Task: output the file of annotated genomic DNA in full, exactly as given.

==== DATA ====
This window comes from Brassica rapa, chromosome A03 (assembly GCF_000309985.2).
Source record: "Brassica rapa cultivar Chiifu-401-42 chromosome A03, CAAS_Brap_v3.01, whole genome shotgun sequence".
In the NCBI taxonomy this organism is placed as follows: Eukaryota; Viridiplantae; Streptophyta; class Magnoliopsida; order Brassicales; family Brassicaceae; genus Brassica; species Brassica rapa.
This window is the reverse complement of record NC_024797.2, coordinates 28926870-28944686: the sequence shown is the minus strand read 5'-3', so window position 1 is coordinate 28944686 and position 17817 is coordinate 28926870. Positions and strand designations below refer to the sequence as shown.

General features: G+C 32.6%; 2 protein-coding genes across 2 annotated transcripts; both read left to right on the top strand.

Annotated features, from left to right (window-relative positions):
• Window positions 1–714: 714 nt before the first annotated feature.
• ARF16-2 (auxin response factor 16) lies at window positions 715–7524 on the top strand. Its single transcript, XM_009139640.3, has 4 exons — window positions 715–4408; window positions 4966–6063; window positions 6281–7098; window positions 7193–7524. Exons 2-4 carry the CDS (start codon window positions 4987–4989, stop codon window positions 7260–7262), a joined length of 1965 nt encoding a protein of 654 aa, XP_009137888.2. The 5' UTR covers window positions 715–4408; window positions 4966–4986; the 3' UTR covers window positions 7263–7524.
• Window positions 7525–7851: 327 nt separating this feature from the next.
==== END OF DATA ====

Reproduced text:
This window comes from Brassica rapa, chromosome A03 (assembly GCF_000309985.2).
Source record: "Brassica rapa cultivar Chiifu-401-42 chromosome A03, CAAS_Brap_v3.01, whole genome shotgun sequence".
In the NCBI taxonomy this organism is placed as follows: Eukaryota; Viridiplantae; Streptophyta; class Magnoliopsida; order Brassicales; family Brassicaceae; genus Brassica; species Brassica rapa.
This window is the reverse complement of record NC_024797.2, coordinates 28926870-28944686: the sequence shown is the minus strand read 5'-3', so window position 1 is coordinate 28944686 and position 17817 is coordinate 28926870. Positions and strand designations below refer to the sequence as shown.

General features: G+C 32.6%; 2 protein-coding genes across 2 annotated transcripts; both read left to right on the top strand.

Annotated features, from left to right (window-relative positions):
• Window positions 1–714: 714 nt before the first annotated feature.
• ARF16-2 (auxin response factor 16) lies at window positions 715–7524 on the top strand. Its single transcript, XM_009139640.3, has 4 exons — window positions 715–4408; window positions 4966–6063; window positions 6281–7098; window positions 7193–7524. Exons 2-4 carry the CDS (start codon window positions 4987–4989, stop codon window positions 7260–7262), a joined length of 1965 nt encoding a protein of 654 aa, XP_009137888.2. The 5' UTR covers window positions 715–4408; window positions 4966–4986; the 3' UTR covers window positions 7263–7524.
• Window positions 7525–7851: 327 nt separating this feature from the next.